The conference fee structure ensures that low and middle income people will be left out of a discussion supposedly centered on their needs and concerns – a sequence that will surely look familiar to anyone who has observed Vision Vancouver’s housing consultation strategy over the past six years. Though Vancouver’s low and middle income neighborhoods had been protected for years by zoning by-laws and official community plans, things have taken a sharp turn under Gregor Robertson. Upon election in 2008, Vision began the project of opening these communities up to allow their real-estate developer donors to make billions of dollars in profits. Marpole, the Downtown Eastside, Grandview Woodland, the West End, and Mount Pleasant have all been rezoned in ways that allow Vancouver’s biggest developers to tear down affordable housing, renovict tenants (more info), and build luxury condominiums.
After six years of Gregor’s reign, the effects of this project are being felt by tenants all across Vancouver, even those who are not on the verge of homelessness. City-wide, average rents are up 15%, well in excess of the overall inflation rate, and the conditions in which low-income tenants live are deplorable – cramped, bedbug-ridden and mice-infested rooms that lack private kitchens and bathrooms are commonplace. We’ve even witnessed the birth of a new local subculture among young renters, based on hopping between houses slated for demolition.
At a surface level, then, Vision Vancouver’s claims that they are taking strong action on homelessness and have “made incredible progress” appear nonsensical. Upon closer consideration, they are revealed to be part and parcel of a highly cultivated communications strategy, designed to gloss over Vancouver’s growing housing issues and absolve Vision of any responsibility in them. Their failure to end homelessness (despite promising to do so), or to provide relief for those who are affected by the much broader housing crisis now has the Vision Vancouver caucus pulling communications strategies straight out of George Orwell’s 1984. This strategy of doublespeak springs from a fundamental contradiction: to be elected, Vision has to find a way to reconcile Vancouverites concerns about housing affordability with the whims of the luxury condo developers who fund their campaigns.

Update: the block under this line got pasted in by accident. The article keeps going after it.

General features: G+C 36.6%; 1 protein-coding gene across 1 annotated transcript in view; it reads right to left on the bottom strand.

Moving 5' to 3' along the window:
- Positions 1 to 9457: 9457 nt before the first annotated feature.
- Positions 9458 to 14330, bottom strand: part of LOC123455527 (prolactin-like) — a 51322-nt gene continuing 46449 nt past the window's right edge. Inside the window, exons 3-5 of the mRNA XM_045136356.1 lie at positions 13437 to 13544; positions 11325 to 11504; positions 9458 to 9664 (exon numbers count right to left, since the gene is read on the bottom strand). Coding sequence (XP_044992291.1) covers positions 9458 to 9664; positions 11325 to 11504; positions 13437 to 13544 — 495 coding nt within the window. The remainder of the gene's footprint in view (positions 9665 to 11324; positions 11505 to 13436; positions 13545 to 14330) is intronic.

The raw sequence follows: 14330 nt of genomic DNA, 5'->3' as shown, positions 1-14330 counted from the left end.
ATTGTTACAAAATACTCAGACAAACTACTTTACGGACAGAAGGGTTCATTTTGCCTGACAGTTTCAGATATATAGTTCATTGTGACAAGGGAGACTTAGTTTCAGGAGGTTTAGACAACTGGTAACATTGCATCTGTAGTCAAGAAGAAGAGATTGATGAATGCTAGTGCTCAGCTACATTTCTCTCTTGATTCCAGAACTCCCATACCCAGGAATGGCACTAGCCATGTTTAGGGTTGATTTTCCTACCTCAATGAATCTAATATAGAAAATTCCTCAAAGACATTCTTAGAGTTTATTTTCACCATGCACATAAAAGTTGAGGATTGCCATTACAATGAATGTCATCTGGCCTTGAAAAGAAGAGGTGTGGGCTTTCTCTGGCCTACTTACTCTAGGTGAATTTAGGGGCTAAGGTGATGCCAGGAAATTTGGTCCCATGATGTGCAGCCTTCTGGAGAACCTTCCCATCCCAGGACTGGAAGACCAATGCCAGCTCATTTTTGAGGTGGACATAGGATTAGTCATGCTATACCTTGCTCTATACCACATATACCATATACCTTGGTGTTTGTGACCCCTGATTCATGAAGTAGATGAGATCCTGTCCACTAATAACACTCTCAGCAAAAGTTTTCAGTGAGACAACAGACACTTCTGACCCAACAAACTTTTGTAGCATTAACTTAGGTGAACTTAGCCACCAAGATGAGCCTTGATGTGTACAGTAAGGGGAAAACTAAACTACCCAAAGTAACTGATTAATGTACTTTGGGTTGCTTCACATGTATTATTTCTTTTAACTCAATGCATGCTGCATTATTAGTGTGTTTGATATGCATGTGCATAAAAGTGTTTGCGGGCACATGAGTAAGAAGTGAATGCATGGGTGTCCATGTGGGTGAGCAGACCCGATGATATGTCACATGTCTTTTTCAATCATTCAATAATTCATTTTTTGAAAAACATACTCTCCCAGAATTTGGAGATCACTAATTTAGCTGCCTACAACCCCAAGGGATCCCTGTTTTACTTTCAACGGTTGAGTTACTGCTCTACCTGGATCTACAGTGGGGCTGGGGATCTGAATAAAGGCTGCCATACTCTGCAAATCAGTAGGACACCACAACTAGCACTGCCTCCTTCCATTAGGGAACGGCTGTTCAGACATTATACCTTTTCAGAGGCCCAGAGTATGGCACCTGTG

Moving toward actual solutions
Aware that Vancouverites are becoming increasingly concerned about housing affordability and homelessness in the run-up to the election, Vision’s doublespeak was out in full force even before the tent city headlines. At City Council in June, Vision launched its newest housing initiative: a “Vancouver Affordable Housing Agency” that will, according to Councillor Geoff Meggs, act as a “one-stop shop for developers”. Controlled by an undemocratic board that includes “industry experts” and Vision’s city staff, the VAHA will rely primarily on private (read: developer) funding and lead to the creation of exclusively market housing, without any real social housing included. All profits from the housing will also benefit the developers, rather than being fueled back into public projects of affordable and social housing.
Despite the fact that the plan will also provide massive tax breaks for the luxury condo developers who are already fueling the housing crisis, Vision’s campaign website touts it as a key source of new affordable housing stock for the middle class. Several representatives from the Coalition of Progressive Electors went to City Hall to speak against this plan when it was put to a vote, presenting the findings of a report commissioned by the party on international best practices for solving the housing crisis.
COPE’s housing authority policy, as with the many other policies that constitute the party’s 2014 platform, was established based on consultation with the communities that the policy serves to impact on the ground. Top-down policy development isn’t good enough and the events of the past few years under Vision have shown just how impossible it is to tackle homelessness with a developer-minded party in power. The residents of Vancouver, particularly the ones sleeping on the streets and tenting in the park, deserve a city government that gives them meaningful, community-minded solutions rather than doublespeak.